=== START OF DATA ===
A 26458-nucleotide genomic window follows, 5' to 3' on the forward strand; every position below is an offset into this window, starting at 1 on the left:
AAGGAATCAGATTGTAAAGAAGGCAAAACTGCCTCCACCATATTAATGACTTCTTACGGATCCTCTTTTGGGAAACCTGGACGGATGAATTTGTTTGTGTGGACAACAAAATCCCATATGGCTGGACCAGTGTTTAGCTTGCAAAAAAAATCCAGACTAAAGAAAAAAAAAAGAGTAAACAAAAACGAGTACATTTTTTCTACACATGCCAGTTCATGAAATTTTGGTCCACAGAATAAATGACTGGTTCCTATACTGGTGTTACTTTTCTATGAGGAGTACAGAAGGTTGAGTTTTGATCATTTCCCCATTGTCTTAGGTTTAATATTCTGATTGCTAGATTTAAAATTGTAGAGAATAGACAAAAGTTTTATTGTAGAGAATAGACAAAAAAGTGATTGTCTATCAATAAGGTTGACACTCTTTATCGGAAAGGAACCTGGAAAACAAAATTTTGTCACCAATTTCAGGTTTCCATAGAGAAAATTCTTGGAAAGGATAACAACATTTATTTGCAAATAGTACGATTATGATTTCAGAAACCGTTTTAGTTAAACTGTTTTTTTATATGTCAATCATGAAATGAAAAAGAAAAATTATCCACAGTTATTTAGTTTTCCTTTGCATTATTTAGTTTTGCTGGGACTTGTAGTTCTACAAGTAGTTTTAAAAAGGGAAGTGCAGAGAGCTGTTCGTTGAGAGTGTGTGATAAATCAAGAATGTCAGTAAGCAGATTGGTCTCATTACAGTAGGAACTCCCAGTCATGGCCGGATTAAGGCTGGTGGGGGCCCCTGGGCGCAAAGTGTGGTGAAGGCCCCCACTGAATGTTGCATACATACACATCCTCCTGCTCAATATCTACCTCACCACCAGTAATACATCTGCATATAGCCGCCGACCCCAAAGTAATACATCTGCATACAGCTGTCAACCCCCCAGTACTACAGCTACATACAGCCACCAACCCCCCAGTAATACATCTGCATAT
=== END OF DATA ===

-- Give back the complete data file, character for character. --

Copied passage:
A 26458-nucleotide genomic window follows, 5' to 3' on the forward strand; every position below is an offset into this window, starting at 1 on the left:
AAGGAATCAGATTGTAAAGAAGGCAAAACTGCCTCCACCATATTAATGACTTCTTACGGATCCTCTTTTGGGAAACCTGGACGGATGAATTTGTTTGTGTGGACAACAAAATCCCATATGGCTGGACCAGTGTTTAGCTTGCAAAAAAAATCCAGACTAAAGAAAAAAAAAAGAGTAAACAAAAACGAGTACATTTTTTCTACACATGCCAGTTCATGAAATTTTGGTCCACAGAATAAATGACTGGTTCCTATACTGGTGTTACTTTTCTATGAGGAGTACAGAAGGTTGAGTTTTGATCATTTCCCCATTGTCTTAGGTTTAATATTCTGATTGCTAGATTTAAAATTGTAGAGAATAGACAAAAGTTTTATTGTAGAGAATAGACAAAAAAGTGATTGTCTATCAATAAGGTTGACACTCTTTATCGGAAAGGAACCTGGAAAACAAAATTTTGTCACCAATTTCAGGTTTCCATAGAGAAAATTCTTGGAAAGGATAACAACATTTATTTGCAAATAGTACGATTATGATTTCAGAAACCGTTTTAGTTAAACTGTTTTTTTATATGTCAATCATGAAATGAAAAAGAAAAATTATCCACAGTTATTTAGTTTTCCTTTGCATTATTTAGTTTTGCTGGGACTTGTAGTTCTACAAGTAGTTTTAAAAAGGGAAGTGCAGAGAGCTGTTCGTTGAGAGTGTGTGATAAATCAAGAATGTCAGTAAGCAGATTGGTCTCATTACAGTAGGAACTCCCAGTCATGGCCGGATTAAGGCTGGTGGGGGCCCCTGGGCGCAAAGTGTGGTGAAGGCCCCCACTGAATGTTGCATACATACACATCCTCCTGCTCAATATCTACCTCACCACCAGTAATACATCTGCATATAGCCGCCGACCCCAAAGTAATACATCTGCATACAGCTGTCAACCCCCCAGTACTACAGCTACATACAGCCACCAACCCCCCAGTAATACATCTGCATAT